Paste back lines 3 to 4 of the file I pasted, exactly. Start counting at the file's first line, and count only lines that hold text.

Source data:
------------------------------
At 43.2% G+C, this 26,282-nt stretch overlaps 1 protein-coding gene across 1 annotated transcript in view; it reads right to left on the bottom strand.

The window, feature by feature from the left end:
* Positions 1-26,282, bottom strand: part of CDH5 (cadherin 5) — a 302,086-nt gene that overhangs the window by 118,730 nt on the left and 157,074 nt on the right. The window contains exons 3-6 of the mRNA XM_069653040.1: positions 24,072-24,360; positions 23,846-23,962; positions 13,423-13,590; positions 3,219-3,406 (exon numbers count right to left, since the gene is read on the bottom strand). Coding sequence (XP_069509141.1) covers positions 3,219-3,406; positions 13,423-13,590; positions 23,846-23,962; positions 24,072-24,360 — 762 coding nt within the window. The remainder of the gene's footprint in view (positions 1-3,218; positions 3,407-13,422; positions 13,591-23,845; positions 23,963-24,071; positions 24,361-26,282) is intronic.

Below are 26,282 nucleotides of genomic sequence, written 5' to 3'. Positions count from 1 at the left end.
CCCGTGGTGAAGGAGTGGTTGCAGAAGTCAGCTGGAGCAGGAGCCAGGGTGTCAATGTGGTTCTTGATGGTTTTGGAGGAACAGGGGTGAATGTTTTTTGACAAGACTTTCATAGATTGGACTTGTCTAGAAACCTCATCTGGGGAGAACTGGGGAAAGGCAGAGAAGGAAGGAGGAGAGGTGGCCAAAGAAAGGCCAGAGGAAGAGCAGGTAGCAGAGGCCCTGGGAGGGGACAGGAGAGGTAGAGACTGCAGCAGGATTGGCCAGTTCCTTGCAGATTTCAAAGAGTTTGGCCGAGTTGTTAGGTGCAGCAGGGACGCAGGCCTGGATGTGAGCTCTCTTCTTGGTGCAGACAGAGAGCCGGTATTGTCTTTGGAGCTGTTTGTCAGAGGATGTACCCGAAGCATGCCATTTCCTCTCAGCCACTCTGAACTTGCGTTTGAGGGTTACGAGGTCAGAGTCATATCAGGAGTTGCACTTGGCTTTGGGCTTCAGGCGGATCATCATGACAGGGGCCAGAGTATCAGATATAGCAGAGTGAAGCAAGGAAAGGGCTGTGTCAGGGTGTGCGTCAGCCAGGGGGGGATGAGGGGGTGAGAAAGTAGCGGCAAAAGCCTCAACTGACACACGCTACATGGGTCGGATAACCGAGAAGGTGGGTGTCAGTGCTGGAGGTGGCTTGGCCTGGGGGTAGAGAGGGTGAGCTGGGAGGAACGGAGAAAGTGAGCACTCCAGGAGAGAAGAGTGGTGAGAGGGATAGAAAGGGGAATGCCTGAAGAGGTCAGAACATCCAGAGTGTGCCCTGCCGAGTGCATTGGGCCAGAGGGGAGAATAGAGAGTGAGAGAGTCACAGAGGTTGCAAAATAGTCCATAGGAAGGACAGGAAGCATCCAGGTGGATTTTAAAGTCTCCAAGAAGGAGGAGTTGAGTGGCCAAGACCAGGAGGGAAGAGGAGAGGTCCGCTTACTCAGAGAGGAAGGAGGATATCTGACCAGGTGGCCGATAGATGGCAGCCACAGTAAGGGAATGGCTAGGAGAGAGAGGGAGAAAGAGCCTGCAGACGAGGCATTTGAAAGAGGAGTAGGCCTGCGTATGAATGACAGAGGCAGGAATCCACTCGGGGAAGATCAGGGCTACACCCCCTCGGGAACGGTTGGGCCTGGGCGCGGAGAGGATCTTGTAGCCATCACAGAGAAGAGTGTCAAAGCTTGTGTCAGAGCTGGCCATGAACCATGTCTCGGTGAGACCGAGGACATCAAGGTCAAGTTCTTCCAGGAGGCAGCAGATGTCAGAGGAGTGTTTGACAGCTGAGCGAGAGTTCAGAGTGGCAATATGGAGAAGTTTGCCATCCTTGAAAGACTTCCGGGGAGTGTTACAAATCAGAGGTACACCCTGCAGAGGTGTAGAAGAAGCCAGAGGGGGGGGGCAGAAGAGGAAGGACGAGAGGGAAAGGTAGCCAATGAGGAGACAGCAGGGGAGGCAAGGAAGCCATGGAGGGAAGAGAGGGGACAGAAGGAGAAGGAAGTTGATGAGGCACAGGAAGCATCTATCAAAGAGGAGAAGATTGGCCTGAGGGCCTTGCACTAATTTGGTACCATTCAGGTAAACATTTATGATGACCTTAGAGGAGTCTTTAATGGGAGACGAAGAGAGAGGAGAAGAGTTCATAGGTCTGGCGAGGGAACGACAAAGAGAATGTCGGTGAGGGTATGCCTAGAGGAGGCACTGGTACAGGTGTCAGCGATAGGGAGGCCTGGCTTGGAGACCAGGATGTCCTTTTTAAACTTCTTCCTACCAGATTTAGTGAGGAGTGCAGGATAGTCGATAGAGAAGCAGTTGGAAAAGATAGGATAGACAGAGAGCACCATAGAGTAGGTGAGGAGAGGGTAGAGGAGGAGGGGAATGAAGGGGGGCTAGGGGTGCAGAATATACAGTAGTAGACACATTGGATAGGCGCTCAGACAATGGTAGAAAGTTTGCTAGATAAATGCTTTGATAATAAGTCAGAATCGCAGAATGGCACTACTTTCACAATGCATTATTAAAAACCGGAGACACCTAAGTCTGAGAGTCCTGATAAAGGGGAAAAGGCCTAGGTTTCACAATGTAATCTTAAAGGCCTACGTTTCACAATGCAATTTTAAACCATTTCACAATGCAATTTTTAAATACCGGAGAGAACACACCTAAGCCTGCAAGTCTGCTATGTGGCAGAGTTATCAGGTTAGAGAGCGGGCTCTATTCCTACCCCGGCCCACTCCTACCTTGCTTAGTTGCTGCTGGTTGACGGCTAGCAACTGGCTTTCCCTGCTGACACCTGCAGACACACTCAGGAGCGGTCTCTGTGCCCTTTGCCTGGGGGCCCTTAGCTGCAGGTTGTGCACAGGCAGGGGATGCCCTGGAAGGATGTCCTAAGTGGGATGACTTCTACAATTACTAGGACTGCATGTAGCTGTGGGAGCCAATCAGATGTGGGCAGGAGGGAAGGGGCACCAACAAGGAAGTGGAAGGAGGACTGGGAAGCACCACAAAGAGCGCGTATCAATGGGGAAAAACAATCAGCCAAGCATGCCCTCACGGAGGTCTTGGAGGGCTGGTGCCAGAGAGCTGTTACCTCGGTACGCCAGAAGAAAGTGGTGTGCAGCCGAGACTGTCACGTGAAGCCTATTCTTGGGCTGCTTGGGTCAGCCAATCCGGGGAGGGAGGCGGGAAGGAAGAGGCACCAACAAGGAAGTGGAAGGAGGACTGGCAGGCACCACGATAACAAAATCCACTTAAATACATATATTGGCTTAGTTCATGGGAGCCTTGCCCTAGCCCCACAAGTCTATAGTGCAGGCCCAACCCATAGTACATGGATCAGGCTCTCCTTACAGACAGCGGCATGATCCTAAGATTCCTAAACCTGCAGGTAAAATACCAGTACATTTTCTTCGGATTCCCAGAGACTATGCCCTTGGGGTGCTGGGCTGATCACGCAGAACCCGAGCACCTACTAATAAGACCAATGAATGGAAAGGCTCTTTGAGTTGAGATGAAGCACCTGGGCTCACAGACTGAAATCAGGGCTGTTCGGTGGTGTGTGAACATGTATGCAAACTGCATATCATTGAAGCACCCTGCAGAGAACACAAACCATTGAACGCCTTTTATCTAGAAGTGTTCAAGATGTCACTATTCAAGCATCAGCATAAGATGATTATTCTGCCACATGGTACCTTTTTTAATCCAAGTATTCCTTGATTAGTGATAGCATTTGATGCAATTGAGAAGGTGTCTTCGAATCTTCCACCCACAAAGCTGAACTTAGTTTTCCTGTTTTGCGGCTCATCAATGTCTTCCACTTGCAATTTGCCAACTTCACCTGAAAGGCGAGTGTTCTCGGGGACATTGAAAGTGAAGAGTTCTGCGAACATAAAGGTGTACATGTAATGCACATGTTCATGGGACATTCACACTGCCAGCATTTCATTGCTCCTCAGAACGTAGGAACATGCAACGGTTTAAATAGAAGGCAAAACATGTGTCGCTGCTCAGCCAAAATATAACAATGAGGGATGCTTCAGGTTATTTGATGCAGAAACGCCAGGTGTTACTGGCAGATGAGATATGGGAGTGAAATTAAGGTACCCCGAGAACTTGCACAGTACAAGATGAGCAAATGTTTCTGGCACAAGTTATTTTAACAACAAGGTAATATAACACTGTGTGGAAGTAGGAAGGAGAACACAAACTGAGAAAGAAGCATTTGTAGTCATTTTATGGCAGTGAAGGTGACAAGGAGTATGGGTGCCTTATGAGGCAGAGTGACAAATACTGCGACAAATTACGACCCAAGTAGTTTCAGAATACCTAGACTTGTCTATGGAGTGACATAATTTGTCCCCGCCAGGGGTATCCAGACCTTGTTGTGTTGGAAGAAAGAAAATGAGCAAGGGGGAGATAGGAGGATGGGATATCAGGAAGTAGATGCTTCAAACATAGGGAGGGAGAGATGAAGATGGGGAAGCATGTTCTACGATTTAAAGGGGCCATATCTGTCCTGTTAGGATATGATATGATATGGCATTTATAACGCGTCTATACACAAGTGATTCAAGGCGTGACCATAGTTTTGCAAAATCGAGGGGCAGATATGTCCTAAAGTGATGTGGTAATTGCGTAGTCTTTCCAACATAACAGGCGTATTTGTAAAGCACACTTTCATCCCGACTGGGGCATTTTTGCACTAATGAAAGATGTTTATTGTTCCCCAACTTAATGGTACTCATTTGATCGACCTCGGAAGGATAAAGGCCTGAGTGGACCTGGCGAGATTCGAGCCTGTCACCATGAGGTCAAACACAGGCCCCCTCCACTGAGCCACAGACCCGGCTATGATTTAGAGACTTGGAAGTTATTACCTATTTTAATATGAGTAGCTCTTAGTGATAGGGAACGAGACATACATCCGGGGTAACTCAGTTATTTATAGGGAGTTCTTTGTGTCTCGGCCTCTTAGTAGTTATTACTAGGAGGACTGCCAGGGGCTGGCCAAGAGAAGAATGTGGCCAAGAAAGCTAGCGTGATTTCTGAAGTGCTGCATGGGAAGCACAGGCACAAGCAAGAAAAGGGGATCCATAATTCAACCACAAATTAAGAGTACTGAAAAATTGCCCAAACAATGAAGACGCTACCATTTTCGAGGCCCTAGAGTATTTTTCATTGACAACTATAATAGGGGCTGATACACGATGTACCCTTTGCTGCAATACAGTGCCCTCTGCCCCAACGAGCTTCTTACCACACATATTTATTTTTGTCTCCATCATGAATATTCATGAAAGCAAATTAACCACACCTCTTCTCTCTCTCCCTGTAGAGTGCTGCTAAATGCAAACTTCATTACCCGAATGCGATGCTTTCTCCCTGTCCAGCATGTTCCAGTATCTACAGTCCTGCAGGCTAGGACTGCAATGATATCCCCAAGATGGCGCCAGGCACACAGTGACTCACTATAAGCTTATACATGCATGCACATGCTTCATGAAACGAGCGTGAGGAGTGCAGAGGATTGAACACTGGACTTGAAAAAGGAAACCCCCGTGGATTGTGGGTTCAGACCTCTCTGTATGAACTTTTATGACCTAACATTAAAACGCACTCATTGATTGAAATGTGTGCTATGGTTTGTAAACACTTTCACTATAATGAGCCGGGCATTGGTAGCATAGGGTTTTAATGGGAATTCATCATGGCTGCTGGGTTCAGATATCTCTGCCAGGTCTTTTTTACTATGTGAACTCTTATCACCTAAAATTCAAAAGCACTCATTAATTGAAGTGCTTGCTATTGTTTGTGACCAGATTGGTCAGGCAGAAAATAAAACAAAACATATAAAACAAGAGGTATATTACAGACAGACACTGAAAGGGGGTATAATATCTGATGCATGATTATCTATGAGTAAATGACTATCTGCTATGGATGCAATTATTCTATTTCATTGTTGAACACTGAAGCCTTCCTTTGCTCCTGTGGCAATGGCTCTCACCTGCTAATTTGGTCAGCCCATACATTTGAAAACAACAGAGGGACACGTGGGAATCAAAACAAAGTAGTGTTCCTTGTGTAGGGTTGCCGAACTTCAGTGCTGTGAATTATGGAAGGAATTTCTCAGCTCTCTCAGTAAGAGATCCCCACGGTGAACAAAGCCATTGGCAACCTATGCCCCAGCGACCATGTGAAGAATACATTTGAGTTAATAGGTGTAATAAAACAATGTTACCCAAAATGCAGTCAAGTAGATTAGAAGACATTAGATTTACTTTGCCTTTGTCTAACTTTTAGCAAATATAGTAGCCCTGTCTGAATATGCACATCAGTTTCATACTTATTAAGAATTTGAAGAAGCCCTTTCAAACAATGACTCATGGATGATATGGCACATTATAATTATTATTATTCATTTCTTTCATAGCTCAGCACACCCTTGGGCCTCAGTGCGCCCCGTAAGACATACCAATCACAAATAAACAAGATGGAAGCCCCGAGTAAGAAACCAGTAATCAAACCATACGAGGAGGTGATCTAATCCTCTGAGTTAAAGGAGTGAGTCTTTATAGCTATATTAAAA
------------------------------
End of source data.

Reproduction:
* Positions 1-26,282, bottom strand: part of CDH5 (cadherin 5) — a 302,086-nt gene that overhangs the window by 118,730 nt on the left and 157,074 nt on the right. The window contains exons 3-6 of the mRNA XM_069653040.1: positions 24,072-24,360; positions 23,846-23,962; positions 13,423-13,590; positions 3,219-3,406 (exon numbers count right to left, since the gene is read on the bottom strand). Coding sequence (XP_069509141.1) covers positions 3,219-3,406; positions 13,423-13,590; positions 23,846-23,962; positions 24,072-24,360 — 762 coding nt within the window. The remainder of the gene's footprint in view (positions 1-3,218; positions 3,407-13,422; positions 13,591-23,845; positions 23,963-24,071; positions 24,361-26,282) is intronic.

Below are 26,282 nucleotides of genomic sequence, written 5' to 3'. Positions count from 1 at the left end.